Julia Friedlander of the Atlantic Council said, “If it’s a long-term loan …… it [the Chinese Communist Party] will expect that foreign actor to pay it back in digital renminbi.”
“This is an attempt to create areas of dependency, for example, Belt and Road has created some kind of debt trap diplomacy. (Now) this is currency diplomacy, in just a different way.” She added.
Friedlander was a senior official in the Treasury Department’s Office of Sanctions and served on the White House National Security Council from 2017 to 2019 during the Trump administration.
Digital RMBs May Provide Terrorists with a Channel of Refuge
The digital yuan could be an avenue for terrorists or rogue states to evade U.S. sanctions.
A Senate Republican aide who was not authorized to speak publicly told the Washington Examiner, “If the yuan had this sub-domain and became a reserve currency for the ‘Belt and Road,’ U.S. sanctions against banking entities that are in direct violation of sanctions orders would become less lethal. “
But he also downplayed the impact of the digital yuan on the U.S. dollar. “The digital yuan is not a direct threat to the U.S. dollar, and there’s really no difference between the digital yuan and China’s (Communist Party of China) banking system, just as there was before,” he said.
He speculated that this is a move by the Communist government to satisfy the Chinese public’s demand for alternative digital currencies and cryptocurrencies before trying to take control of the new system.
Some analysts agree that the digital yuan represents a step toward the “internationalization” of the renminbi, but there is a clear divide in Chinese media coverage over the perceived dangers of the move.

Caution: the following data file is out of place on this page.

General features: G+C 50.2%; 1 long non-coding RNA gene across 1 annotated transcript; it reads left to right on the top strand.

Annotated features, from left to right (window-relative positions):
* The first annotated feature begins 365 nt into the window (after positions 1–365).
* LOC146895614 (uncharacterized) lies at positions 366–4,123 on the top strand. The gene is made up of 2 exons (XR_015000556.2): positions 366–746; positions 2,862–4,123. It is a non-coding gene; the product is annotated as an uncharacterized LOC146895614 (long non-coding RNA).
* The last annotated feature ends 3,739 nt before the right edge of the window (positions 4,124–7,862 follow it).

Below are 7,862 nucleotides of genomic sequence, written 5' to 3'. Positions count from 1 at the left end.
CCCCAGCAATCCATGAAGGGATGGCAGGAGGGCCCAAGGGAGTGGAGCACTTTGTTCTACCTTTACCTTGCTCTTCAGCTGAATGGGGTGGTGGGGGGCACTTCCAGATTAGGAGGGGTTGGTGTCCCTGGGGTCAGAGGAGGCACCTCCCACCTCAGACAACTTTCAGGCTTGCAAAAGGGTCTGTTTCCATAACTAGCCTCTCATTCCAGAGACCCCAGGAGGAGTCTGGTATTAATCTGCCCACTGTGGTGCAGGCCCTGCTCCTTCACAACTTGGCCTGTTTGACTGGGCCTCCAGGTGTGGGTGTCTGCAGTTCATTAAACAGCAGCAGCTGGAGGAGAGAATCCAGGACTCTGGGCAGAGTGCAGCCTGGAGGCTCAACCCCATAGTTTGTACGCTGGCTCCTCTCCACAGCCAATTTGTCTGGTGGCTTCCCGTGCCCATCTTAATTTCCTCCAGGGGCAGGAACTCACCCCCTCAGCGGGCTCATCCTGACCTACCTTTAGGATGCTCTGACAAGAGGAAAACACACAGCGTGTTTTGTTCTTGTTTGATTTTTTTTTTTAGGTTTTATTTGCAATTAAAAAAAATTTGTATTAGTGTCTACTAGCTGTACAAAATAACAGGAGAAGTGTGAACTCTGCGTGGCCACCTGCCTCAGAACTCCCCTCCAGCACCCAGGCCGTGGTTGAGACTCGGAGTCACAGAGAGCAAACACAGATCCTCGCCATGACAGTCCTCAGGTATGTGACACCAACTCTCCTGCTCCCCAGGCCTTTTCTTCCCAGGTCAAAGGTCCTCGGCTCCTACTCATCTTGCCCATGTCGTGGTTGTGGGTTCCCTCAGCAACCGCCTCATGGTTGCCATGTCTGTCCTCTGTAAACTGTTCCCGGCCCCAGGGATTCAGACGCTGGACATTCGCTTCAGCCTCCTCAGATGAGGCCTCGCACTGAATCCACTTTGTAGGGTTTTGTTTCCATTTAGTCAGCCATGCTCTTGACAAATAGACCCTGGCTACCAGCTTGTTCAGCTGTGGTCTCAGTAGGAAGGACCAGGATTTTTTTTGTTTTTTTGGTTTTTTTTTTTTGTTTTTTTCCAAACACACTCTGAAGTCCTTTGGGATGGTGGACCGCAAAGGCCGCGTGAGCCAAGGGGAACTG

In a recent assessment, Belt and Road News, a Hong Kong-based media outlet, said the digital yuan will not pose a serious threat to the U.S. dollar unless Beijing addresses issues such as corruption and Communist Party control over demand.
Former Official: U.S. Should Establish Digital Currency Framework Excluding CCP as Soon as Possible
For her part, former U.S. Undersecretary of Commerce Nikakhtar expressed skepticism about these understatements. She said such claims underestimate the willingness of Western governments and businesses to pursue short-term gains.
She said federal officials should launch a U.S. digital currency sooner, while negotiating with multilateral institutions to develop a “digital currency framework” that would exclude predatory behavior by the Communist Party.
“Establish at least the international principles needed for a digital currency framework so that gravity does not move in the direction of China (the Chinese Communist Party),” Nikachtar said, “and, at the same time, help other countries launch their digital currencies and shape what is needed through that framework.”
Fed officials remain confident in the dollar’s dominance and are in no hurry to develop a digital currency like China’s.
When Senate hearings in April mentioned whether the dollar could be digitized to help the U.S. defend its position, Fed Chairman Jerome Powell replied that studying the issue was a “very high priority item.”
“We don’t need to be the first (to issue a digital currency),” he said, “we need to get things done.”
Powell said earlier that the dollar is the world’s main reserve currency and there is no need to rush to issue a digital currency.
“A dollar CBDC (central bank digital currency) would have a potentially huge impact here and around the world.” He said, “We will certainly consider all of these issues carefully and engage very broadly with the public around the world, particularly here in the United States, before we get any closer to making a decision.”